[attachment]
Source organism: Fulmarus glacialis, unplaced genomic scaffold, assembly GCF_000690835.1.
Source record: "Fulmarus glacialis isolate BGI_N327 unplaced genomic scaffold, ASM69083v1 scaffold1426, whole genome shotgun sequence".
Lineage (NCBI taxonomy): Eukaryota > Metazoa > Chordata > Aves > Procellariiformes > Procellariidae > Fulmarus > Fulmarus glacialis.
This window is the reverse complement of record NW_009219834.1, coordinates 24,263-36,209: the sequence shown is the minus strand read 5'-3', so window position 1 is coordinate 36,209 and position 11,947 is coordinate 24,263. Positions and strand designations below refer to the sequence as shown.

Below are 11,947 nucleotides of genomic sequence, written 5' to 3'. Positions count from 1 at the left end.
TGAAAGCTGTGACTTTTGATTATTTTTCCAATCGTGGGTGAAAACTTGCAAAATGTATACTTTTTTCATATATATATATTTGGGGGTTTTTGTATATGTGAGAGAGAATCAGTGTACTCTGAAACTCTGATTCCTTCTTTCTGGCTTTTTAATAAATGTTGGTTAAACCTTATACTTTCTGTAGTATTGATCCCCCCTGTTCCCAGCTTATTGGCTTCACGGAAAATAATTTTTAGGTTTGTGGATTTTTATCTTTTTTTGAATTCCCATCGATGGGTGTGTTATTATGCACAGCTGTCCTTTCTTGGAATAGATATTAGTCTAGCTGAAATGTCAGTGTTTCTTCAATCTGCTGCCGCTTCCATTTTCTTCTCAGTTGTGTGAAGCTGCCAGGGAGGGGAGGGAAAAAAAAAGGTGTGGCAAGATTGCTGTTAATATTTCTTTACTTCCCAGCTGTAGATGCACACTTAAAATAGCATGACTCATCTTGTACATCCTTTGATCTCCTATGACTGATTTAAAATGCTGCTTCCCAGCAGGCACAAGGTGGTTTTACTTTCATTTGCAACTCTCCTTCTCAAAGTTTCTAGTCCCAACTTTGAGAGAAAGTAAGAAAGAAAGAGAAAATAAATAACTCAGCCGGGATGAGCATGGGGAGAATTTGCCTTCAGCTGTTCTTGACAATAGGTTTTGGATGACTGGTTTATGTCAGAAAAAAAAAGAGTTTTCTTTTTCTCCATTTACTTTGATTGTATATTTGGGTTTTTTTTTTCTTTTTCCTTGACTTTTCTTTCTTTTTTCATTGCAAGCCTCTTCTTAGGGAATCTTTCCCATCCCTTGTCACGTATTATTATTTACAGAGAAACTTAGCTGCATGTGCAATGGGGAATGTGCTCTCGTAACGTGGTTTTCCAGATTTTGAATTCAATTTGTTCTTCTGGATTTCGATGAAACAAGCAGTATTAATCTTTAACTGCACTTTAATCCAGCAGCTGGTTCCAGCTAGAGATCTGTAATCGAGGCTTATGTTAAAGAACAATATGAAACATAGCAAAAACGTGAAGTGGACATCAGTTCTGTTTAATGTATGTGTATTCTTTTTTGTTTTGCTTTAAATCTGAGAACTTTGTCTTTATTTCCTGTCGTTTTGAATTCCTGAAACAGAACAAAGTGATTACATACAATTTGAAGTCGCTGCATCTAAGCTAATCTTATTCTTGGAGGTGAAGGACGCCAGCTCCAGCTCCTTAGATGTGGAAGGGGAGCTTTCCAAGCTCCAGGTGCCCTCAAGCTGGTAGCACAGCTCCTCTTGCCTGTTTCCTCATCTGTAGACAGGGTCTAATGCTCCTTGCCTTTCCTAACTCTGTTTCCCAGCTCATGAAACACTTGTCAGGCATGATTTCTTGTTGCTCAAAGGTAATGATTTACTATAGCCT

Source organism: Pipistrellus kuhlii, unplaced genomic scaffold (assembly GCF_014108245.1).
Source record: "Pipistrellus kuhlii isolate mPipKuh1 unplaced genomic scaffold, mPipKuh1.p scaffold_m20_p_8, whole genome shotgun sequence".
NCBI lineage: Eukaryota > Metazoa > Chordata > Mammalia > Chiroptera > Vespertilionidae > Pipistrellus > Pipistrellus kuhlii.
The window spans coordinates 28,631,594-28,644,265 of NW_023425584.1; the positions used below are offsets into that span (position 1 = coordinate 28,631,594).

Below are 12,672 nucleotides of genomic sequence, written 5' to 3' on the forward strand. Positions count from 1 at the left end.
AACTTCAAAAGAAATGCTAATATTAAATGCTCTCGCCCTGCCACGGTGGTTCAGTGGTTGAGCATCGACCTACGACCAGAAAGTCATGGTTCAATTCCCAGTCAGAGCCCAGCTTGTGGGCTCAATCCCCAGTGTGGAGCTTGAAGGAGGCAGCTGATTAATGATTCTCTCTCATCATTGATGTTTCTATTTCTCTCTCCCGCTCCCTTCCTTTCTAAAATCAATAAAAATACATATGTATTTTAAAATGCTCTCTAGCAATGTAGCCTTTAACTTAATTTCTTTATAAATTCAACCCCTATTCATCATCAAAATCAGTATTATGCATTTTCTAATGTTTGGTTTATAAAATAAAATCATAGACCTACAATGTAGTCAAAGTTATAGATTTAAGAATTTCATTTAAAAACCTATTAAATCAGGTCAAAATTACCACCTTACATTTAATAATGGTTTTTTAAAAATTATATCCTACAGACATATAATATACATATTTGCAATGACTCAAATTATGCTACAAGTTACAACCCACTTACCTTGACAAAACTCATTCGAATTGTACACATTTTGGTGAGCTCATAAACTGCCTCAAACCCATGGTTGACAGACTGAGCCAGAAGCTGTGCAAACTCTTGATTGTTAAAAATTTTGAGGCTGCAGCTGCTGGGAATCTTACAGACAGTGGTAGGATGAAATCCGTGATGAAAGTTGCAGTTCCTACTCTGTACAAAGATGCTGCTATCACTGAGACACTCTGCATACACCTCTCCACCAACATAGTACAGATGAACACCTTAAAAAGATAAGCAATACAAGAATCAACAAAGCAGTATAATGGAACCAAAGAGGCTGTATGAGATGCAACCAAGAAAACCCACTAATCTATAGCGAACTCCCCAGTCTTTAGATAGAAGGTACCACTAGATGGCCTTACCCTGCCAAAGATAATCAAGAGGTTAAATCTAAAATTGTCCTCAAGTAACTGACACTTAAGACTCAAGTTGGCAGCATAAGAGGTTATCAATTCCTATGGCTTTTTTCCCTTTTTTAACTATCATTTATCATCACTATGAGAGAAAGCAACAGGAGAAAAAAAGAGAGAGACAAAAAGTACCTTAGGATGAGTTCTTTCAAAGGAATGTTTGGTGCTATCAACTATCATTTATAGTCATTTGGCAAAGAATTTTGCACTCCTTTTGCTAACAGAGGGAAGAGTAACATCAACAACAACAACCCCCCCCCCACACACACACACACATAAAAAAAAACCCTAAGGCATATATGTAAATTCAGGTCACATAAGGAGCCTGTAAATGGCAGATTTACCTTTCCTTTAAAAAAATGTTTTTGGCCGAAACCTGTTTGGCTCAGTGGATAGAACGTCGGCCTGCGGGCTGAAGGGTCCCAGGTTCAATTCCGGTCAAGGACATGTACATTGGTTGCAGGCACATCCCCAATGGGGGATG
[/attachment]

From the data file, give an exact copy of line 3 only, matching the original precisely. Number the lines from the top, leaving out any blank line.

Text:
Lineage (NCBI taxonomy): Eukaryota > Metazoa > Chordata > Aves > Procellariiformes > Procellariidae > Fulmarus > Fulmarus glacialis.